"Welcome to A Better Way for BPA!"
Working To Preserve Our Land And Our Landowner Rights
February 5, 2011
There is a map out there with a grey line drawn on an old BPA project map that someone has claimed the Cowlitz County Commissioner's are endorsing, supporting, or whatever other way they want to twist the story. Well...that's not the case and I made sure I got to the truth. Truth be known, the map the Cowlitz Commissioners are interested in is drawn by a citizen in Cowlitz County (Mr. Keatley named below). I asked Cowlitz County Commissioner Karpinsky to write something for me to show you the truth on our Web site. Below in italics is his message to me:
"Date: Mon, 24 Jan 2011 17:37:58 -0800
Cheryl, as we discussed this afternoon, the Cowlitz County Commissioners will send a letter to the BPA requesting they look at the information that Mr. Keatley provided them regarding a route passing through a corridor north of Castle Rock crossing over I-5 near the Toutle rest stop and also passing through a point near the intersection of Weyerhaeuser’s 1600 road and the Coweeman River. Mr. Keatley stated in his letter to the BPA that he believes a route passing through these points would impact less people, impact larger parcels, impact fewer parcels and impact less private land in the congested corridor near Castle Rock. You have a copy of both the letter and the map.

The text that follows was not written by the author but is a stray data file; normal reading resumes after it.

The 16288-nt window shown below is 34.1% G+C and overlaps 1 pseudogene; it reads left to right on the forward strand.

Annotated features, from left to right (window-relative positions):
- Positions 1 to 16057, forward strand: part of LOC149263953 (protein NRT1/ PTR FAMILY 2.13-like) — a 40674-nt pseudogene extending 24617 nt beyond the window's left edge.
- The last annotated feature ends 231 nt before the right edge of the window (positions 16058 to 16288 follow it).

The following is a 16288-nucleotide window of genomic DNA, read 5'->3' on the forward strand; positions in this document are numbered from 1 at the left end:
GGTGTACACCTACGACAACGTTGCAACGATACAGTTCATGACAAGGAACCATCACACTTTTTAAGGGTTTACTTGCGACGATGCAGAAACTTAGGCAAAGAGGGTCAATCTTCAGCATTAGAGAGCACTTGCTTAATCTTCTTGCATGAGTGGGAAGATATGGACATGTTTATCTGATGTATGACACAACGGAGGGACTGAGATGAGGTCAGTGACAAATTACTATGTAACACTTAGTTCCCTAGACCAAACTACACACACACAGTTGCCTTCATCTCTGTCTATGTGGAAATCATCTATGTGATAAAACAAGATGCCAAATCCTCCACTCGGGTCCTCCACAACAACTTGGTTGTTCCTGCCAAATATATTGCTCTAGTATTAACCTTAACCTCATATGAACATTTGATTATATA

The Cowlitz County Commissioners have not supported any specific route. We will be requesting a meeting with Mr. Keatley to further discuss his information."
Applegate dam project now will include buried power lines
RUCH — A Utah-based company adding a hydroelectric retrofit to Applegate Dam now plans to bury 15 miles of transmission lines from the dam to Ruch, much to the delight of Applegate Valley residents concerned about the potential dangers and utility blight caused by overhead lines.
Symbiotics Inc. officials plan Monday to file an amendment to its Federal Energy Regulatory Commission license, declaring it will drop the much-maligned plan to use overhead lines to deliver power from the 10 mega-watt retrofit the company plans to affix to the dam beginning next spring.